Posted by The Daily Briefing on Tuesday, October 9, 2018

Many on the left have also complained that the Electoral College gives an undue weight to small states, which, in their minds, are conservative.

It’s true that small states are given a boost because Electoral College votes are based on population and Senate votes. Since every state automatically has two senators, small states do get slightly more weight per their population. But in practice, this ends up benefitting Democrats just as much as Republicans.

In 2018, for instance, the 10 smallest states sent 10 Democrats and 10 Republicans to the Senate, and the 10 largest states sent 11 Democrats and nine Republicans to the Senate.

This system of electors is not perfect, of course. But it is the best system for a large and diverse country like the United States, as it favors candidates who do the best job of appealing to diverse interests and not just the big population centers.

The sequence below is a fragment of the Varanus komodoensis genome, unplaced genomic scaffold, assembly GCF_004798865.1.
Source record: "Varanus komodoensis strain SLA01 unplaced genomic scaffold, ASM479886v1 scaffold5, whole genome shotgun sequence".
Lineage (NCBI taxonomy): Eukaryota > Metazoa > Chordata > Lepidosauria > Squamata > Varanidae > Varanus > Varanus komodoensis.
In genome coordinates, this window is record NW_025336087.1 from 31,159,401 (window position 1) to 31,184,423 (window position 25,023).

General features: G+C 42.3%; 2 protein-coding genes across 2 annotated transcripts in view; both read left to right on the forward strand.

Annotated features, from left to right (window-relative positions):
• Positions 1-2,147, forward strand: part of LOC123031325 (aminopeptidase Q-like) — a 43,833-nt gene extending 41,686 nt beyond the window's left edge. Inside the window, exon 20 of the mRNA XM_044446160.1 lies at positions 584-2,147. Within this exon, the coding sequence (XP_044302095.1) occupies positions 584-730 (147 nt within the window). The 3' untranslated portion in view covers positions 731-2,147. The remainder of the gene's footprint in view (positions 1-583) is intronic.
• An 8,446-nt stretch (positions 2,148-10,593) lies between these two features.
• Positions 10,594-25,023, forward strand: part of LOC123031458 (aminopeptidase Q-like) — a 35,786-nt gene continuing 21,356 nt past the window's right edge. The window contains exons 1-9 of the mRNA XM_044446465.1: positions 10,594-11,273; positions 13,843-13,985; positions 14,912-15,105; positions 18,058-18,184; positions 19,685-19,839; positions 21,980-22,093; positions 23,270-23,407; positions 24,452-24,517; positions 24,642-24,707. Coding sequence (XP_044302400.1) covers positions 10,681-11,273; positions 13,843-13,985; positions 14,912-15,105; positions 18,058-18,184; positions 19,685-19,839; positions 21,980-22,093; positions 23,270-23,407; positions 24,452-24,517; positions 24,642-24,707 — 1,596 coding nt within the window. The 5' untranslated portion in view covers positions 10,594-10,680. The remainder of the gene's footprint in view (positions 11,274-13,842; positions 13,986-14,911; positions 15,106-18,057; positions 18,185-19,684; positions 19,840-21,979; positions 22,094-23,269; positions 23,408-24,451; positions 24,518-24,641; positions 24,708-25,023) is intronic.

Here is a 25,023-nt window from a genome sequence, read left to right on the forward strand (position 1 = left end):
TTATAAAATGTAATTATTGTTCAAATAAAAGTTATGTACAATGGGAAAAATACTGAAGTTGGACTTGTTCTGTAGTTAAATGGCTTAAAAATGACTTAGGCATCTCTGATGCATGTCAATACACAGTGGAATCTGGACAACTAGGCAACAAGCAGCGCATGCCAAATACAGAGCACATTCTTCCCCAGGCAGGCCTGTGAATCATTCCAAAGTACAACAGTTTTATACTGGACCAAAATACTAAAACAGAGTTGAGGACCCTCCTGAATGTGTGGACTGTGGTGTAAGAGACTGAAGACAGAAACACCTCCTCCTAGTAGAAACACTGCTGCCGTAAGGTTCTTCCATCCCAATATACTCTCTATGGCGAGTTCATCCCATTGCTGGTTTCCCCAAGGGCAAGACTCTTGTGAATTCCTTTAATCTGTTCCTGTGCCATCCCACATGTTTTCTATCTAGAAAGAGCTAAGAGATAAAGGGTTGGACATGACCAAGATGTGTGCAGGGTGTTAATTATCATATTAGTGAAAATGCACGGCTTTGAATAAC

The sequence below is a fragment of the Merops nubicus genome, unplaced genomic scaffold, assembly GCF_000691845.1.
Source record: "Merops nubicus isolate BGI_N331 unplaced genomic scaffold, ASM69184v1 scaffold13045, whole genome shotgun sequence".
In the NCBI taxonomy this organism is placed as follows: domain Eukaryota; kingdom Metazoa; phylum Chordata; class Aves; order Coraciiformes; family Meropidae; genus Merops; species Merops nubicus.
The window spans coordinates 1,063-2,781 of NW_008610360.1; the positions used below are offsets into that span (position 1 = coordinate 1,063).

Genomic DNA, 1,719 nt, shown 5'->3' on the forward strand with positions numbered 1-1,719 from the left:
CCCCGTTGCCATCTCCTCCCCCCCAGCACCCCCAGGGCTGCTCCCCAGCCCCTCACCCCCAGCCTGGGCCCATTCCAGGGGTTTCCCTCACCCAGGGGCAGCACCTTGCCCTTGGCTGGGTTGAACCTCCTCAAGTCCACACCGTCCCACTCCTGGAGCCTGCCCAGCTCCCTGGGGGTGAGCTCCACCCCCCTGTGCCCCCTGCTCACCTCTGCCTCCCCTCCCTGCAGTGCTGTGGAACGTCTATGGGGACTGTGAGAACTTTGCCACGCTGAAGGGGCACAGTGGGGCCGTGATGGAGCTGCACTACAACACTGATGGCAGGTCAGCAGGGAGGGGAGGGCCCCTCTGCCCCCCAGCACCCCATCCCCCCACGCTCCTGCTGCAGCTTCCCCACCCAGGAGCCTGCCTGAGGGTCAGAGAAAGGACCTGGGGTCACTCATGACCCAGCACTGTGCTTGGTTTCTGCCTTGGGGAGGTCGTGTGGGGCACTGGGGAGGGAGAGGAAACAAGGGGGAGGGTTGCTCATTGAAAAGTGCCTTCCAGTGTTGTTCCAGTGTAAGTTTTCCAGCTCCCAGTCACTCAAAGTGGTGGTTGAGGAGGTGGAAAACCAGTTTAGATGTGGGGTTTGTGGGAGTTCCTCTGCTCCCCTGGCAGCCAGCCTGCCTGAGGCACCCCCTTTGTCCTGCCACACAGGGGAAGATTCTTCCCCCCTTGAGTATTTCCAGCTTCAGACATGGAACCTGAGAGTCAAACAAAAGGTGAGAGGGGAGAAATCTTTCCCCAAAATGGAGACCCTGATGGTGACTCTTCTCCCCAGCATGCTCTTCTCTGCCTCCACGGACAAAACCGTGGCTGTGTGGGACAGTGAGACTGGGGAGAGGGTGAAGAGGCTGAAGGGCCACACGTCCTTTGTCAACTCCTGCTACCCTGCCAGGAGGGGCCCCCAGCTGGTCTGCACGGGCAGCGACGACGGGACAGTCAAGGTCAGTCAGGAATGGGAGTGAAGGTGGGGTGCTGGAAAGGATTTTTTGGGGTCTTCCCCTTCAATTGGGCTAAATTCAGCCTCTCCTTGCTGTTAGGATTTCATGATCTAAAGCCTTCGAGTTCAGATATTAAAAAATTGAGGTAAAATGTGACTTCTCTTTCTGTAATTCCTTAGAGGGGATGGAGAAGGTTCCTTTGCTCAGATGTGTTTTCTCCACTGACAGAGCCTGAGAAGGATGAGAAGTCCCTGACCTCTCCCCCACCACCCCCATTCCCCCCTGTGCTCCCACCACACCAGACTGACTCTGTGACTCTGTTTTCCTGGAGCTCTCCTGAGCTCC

In fact, while the Founding Fathers disagreed on many things, the Electoral College was one thing that received the most wide acceptance, as Alexander Hamilton recorded in Federalist 68:

The mode of appointment of the chief magistrate of the United States is almost the only part of the system … which has escaped without severe censure. … I venture somewhat further, and hesitate not to affirm that if the manner of it be not perfect, it is at least excellent.

In addition to protecting diverse interests, the diffused federal nature of the Electoral College is also a vital tool to counteract election fraud and contentious recounts that could undo the public will.